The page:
Economists advocate that the billions of public dollars spent on conservation be allocated to achieve the largest possible social benefit. This is "cost-effective conservation"-a process that incorporates both monetized benefits and costs. Though controversial, cost-effective conservation is poorly understood and rarely implemented by planners. Drawing from the largest publicly financed conservation programs in the United States, this paper seeks to improve the communication from economists to planners and to overcome resistance to cost-effective conservation. Fifteen practical lessons are distilled, including the negative implications of limiting selection with political constraints, using nonmonetized benefit measures or benefit indices, ignoring development risk, using incomplete cost measures, employing cost measures sequentially, and using benefit indices to capture costs. The paper highlights interrelationships between benefits and complications such as capitalization and intertemporal planning. The paper concludes by identifying the challenges at the research frontier, including incentive problems associated with adverse selection, additionality, and slippage.

  8. The State of Cost-Benefit and Cost-Effectiveness Analyses in Education.

    ERIC Educational Resources Information Center

    Hummel-Rossi, Barbara; Ashdown, Jane

    2002-01-01

    Examines the state of cost-benefit and cost-effectiveness analysis in education, first examining the progress that has been made in these fields in the health and medical sectors. Explores one outstanding example of cost-benefit analysis and critiques four other educational evaluations. Synthesizes strengths of cost-effectiveness analysis in…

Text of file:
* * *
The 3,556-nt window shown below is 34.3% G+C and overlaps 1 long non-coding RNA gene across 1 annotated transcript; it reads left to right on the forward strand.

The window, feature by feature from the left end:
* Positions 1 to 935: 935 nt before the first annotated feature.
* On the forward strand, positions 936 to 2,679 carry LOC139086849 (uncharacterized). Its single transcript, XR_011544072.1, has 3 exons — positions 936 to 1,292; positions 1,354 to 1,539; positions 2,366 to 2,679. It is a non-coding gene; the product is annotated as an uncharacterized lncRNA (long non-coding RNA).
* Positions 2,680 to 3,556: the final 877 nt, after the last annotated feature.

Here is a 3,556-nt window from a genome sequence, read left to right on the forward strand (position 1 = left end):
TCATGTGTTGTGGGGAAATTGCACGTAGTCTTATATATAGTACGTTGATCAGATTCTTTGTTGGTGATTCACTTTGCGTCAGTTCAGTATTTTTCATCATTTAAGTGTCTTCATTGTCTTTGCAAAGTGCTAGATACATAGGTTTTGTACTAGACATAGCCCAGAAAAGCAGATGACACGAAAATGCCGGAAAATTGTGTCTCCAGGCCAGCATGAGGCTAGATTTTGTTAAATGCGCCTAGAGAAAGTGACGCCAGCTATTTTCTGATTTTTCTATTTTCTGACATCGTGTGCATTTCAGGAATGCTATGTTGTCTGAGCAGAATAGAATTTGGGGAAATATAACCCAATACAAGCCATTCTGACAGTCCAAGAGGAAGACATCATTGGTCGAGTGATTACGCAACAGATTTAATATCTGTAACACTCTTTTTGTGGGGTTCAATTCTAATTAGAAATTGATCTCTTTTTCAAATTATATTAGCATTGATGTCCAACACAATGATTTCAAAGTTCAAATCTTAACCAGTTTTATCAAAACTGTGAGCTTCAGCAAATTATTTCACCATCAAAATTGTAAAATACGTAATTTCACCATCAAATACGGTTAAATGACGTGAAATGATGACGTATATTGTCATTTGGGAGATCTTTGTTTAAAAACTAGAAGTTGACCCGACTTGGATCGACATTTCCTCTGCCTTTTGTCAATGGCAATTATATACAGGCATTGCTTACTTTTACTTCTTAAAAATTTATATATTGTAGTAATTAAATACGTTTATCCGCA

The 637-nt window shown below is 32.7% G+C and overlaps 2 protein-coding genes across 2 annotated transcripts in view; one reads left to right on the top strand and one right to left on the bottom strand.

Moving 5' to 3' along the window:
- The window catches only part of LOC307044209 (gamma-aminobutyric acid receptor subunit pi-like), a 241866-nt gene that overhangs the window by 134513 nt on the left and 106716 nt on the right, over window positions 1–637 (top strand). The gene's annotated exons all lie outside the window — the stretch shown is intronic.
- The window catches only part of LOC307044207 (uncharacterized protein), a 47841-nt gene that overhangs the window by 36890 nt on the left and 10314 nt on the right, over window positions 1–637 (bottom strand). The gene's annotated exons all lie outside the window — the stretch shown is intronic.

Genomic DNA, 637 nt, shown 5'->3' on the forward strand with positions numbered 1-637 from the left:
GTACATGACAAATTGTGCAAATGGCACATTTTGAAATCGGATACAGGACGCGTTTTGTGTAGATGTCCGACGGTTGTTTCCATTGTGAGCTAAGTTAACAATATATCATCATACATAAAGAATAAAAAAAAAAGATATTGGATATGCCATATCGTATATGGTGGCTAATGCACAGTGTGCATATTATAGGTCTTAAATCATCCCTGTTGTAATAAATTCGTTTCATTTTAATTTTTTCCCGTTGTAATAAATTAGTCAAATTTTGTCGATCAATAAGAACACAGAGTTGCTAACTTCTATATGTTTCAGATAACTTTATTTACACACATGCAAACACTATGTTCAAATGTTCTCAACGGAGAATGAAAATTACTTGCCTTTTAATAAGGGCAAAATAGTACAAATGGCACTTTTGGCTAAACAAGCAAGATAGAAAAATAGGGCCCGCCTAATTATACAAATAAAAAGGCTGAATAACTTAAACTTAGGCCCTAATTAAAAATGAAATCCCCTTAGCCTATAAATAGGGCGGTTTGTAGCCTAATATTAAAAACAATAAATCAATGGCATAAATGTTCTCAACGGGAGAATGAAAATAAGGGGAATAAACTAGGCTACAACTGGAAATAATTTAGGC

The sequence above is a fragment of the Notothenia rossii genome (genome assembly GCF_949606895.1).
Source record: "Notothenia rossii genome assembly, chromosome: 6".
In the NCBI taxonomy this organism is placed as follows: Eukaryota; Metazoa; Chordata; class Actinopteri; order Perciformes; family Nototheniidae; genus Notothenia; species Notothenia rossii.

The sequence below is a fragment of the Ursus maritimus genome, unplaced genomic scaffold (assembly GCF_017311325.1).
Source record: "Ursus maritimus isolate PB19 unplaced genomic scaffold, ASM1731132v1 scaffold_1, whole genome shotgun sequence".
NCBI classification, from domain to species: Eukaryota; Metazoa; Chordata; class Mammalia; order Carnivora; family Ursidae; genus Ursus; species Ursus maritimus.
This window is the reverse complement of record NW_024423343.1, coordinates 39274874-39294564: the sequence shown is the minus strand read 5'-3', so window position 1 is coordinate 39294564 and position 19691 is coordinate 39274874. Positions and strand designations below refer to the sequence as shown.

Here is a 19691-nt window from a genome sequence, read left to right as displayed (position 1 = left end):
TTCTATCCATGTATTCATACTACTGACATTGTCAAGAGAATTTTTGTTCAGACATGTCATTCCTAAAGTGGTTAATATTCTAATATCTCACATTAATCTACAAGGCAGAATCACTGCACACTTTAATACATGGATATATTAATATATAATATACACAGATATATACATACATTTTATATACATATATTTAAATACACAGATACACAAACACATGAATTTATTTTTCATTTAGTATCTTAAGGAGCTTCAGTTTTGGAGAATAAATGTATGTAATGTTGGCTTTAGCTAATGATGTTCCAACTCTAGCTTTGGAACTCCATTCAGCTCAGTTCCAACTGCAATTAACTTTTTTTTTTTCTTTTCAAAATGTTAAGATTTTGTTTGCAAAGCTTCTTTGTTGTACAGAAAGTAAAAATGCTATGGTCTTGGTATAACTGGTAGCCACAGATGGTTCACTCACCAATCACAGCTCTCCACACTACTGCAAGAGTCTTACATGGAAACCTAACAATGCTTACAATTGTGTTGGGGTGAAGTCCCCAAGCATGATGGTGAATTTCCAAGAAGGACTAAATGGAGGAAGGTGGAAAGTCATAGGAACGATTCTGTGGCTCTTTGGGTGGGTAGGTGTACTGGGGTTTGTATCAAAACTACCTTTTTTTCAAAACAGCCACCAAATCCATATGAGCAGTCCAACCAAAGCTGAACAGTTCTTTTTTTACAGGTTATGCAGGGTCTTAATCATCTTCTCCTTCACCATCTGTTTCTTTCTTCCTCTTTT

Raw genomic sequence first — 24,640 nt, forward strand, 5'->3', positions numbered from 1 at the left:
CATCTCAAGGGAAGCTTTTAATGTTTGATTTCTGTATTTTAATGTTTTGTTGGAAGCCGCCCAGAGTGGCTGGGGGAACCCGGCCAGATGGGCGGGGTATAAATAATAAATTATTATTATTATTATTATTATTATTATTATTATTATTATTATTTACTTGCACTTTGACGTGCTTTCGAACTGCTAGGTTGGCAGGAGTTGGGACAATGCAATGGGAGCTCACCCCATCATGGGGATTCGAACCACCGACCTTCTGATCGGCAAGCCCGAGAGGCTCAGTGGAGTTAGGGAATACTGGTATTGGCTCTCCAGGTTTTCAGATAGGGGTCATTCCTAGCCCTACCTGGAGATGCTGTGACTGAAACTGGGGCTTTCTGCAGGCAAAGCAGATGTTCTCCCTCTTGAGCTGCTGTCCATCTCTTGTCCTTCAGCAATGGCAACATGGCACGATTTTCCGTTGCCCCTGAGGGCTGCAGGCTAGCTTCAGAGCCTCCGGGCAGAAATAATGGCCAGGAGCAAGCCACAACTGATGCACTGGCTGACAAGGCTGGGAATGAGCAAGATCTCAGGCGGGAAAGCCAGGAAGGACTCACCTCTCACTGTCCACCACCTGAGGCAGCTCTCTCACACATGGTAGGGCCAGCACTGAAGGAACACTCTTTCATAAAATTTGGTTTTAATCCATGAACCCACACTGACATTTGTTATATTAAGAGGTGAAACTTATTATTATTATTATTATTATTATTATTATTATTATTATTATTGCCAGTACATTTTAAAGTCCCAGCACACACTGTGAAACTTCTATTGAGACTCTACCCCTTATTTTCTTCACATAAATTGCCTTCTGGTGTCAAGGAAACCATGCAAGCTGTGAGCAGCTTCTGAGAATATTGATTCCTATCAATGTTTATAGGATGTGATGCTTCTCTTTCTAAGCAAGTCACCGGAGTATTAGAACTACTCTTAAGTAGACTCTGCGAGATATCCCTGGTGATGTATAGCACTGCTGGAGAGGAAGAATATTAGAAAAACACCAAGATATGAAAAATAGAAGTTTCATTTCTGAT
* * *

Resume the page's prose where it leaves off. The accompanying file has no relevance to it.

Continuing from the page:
9. The attractions of medicine: the generic motivations of medical school applicants in relation to demography, personality and achievement

    PubMed Central

    McManus, IC; Livingston, G; Katona, Cornelius

    2006-01-01

    Background The motivational and other factors used by medical students in making their career choices for specific medical specialities have been looked at in a number of studies in the literature. There are however few studies that assess the generic factors which make medicine itself of interest to medical students and to potential medical students. This study describes a novel questionnaire that assesses the interests and attractions of different aspects of medical practice in a varied range of medical scenarios, and relates them to demographic, academic, personality and learning style measures in a large group of individuals considering applying to medical school. Methods A questionnaire study was conducted among those attending Medlink, a two-day conference for individuals considering applying to medical school for a career in medicine. The main outcome measure was the Medical Situations Questionnaire, in which individuals ranked the attraction of three different aspects of medical practise in each of nine detailed, realistic medical scenarios in a wide range of medical specialities. As well as requiring clear choices, the questionnaire was also designed so that all of the possible answers were attractive and positive, thereby helping to eliminate social demand characteristics. Factor analysis of the responses found four generic motivational dimensions, which we labelled Indispensability, Helping People, Respect and Science. Background factors assessed included sex, ethnicity, class, medical parents, GCSE academic achievement, the 'Big Five' personality factors, empathy, learning styles, and a social desirability scale. Results 2867 individuals, broadly representative of applicants to medical schools, completed the questionnaire. The four generic motivational factors correlated with a range of background factors. These correlations were explored by multiple regression, and by path analysis, using LISREL to assess direct and indirect effects upon the factors

  10. In Search of Cost-Effective Schools.

    ERIC Educational Resources Information Center

    Raywid, Mary Anne; Shaheen, Thomas A.

    1994-01-01

    Examines major cost-effectiveness proposals, describing developments that highlight concerns over making schools cost effective. The article discusses ways to blend the concerns of educational quality, equity, and costs (district consolidations, shared service and facilities arrangements, new accountability strategies, new information systems,…

  11. Cost-effectiveness thresholds: pros and cons.

    PubMed

    Bertram, Melanie Y; Lauer, Jeremy A; De Joncheere, Kees; Edejer, Tessa; Hutubessy, Raymond; Kieny, Marie-Paule; Hill, Suzanne R

    2016-12-01